Are they threatening the recovery? Or is their effect overstated?
Between early May and mid-July, the average interest rate on the 30-year fixed-rate mortgage rose about 1%. Rates on 30-year FRMs have basically held steady since hitting a peak of 4.51% in Freddie Mac’s July 11 Primary Mortgage Market Survey – in the August 15 edition, they averaged 4.40% – but they could rise dramatically again.
When mortgages become a bit costlier, things can get a bit tougher for home buyers, home sellers, home builders, real estate brokers, the construction industry, the labor market, the service industry and the broad economy. As housing’s comeback is a key factor in this current economic recovery, how worried should we be that home loans are growing more expensive?
Analysts are divided about the impact. A July Wall Street Journal poll of economists drew rather mixed opinions: 40.0% of respondents felt that more expensive mortgages “won’t have a noticeable effect” on the housing recovery, 35.6% thought that they “will slow sales” and 24.4% believed that they “will slow home-price gains.”
So far, the lure of increasing home values appears to outweigh disappointment over pricier home loans. In the latest S&P/Case-Shiller Home Price Index (released at the end of July and covering the month of May), both the 10-city and 20-city composites showed the biggest year-over-year gain since 2006. Rising home prices (and rising stock prices) contribute greatly to the wealth effect felt by consumers. So there is a chance that a 100-basis-point rise in the 10-year Treasury yield (it hit 2.82% on August 15) and conventional mortgage rates may not do as much damage as feared. After all, both consumer confidence and consumer spending have improved even with a 2% hike in payroll taxes and this spring’s federal budget cuts.
Maybe we haven’t seen it yet. The fundamental housing market indicators in our economy are lagging indicators, presenting statistics a month or more old. The Case-Shiller composite home price figures are based on three-month averages ending in the latest month of the index – in other words, the May survey reflected data from March, April and May, and May is when mortgage rates began their ascent.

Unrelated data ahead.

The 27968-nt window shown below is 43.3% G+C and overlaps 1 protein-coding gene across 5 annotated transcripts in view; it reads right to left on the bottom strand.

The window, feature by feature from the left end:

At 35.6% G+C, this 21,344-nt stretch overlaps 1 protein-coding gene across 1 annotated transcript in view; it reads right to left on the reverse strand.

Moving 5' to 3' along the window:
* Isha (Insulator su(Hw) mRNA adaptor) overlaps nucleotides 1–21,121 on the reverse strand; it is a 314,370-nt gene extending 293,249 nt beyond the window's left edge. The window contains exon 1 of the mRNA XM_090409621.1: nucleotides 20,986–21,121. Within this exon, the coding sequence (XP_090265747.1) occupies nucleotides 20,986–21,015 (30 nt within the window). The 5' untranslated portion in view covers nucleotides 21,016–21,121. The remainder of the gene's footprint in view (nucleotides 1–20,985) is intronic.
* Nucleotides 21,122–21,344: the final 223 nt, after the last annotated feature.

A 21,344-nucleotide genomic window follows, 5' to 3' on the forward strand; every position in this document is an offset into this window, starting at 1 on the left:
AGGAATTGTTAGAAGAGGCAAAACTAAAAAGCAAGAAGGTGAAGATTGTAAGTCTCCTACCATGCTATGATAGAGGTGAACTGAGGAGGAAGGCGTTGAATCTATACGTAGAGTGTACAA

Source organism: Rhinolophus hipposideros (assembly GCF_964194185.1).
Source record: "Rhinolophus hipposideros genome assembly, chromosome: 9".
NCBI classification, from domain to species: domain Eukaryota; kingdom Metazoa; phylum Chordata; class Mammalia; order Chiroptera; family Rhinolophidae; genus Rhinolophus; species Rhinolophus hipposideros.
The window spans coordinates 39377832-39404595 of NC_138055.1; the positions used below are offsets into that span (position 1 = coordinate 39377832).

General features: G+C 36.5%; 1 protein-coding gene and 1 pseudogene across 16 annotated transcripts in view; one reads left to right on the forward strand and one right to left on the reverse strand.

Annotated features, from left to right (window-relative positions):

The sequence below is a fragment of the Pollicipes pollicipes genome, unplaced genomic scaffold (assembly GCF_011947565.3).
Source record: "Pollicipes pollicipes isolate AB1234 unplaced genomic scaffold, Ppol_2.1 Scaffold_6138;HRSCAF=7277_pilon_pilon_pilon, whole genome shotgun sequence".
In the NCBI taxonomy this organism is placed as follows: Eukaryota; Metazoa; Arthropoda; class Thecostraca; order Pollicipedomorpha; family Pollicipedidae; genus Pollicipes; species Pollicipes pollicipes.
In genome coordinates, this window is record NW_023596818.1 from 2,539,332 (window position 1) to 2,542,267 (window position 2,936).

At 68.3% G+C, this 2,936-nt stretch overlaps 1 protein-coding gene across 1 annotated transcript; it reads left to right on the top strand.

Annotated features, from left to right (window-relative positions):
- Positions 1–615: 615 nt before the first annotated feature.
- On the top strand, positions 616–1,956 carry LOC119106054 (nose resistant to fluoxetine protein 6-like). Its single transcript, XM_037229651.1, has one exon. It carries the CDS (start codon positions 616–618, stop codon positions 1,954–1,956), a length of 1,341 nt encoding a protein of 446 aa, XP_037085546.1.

New home sales figures compiled by the Census Bureau must also be taken with a grain of salt. The pace of new home sales reached a five-year peak in May, but here is the asterisk: the Census Bureau actually measures new home sales in terms of signed sales contracts rather than closings. So a sizable percentage of those homes were not yet constructed, and the actual closing could have been months away. As it turns out, 36% of the signed sales contracts in May were for homes yet to be built – meaning they were in all probability three to nine months from completion, with most of the involved buyers unable to lock in mortgage rates in early May as they would have preferred.
Which of two outcomes will occur? Summer home sales statistics may reflect more impact from higher mortgage rates. Perhaps they will communicate that the housing market is no longer red-hot, but reasonably healthy. The real estate industry, Wall Street and Main Street can all live with that.
The bigger question is whether consumer spending and GDP will keep improving as mortgage rates presumably keep rising. If the economy gathers or at least maintains momentum and the “wealth effect” continues to boost consumer morale, then the housing market should see sustained demand – a desirable outcome. If mortgage rates rise due to inflation (or some other factor unrelated to growth), then consumers may decide that costlier mortgages are simply too much of a stumbling block to home buying, gains in home values nonwithstanding.
Two things can’t be denied. One, consumers have grown more optimistic recently (and wealthier, at least on paper). Two, home loans are still really cheap these days, at least by historical standards. Those two factors may maintain demand in the real estate market in the face of rising interest rates.
Your personal financial consultant – Monty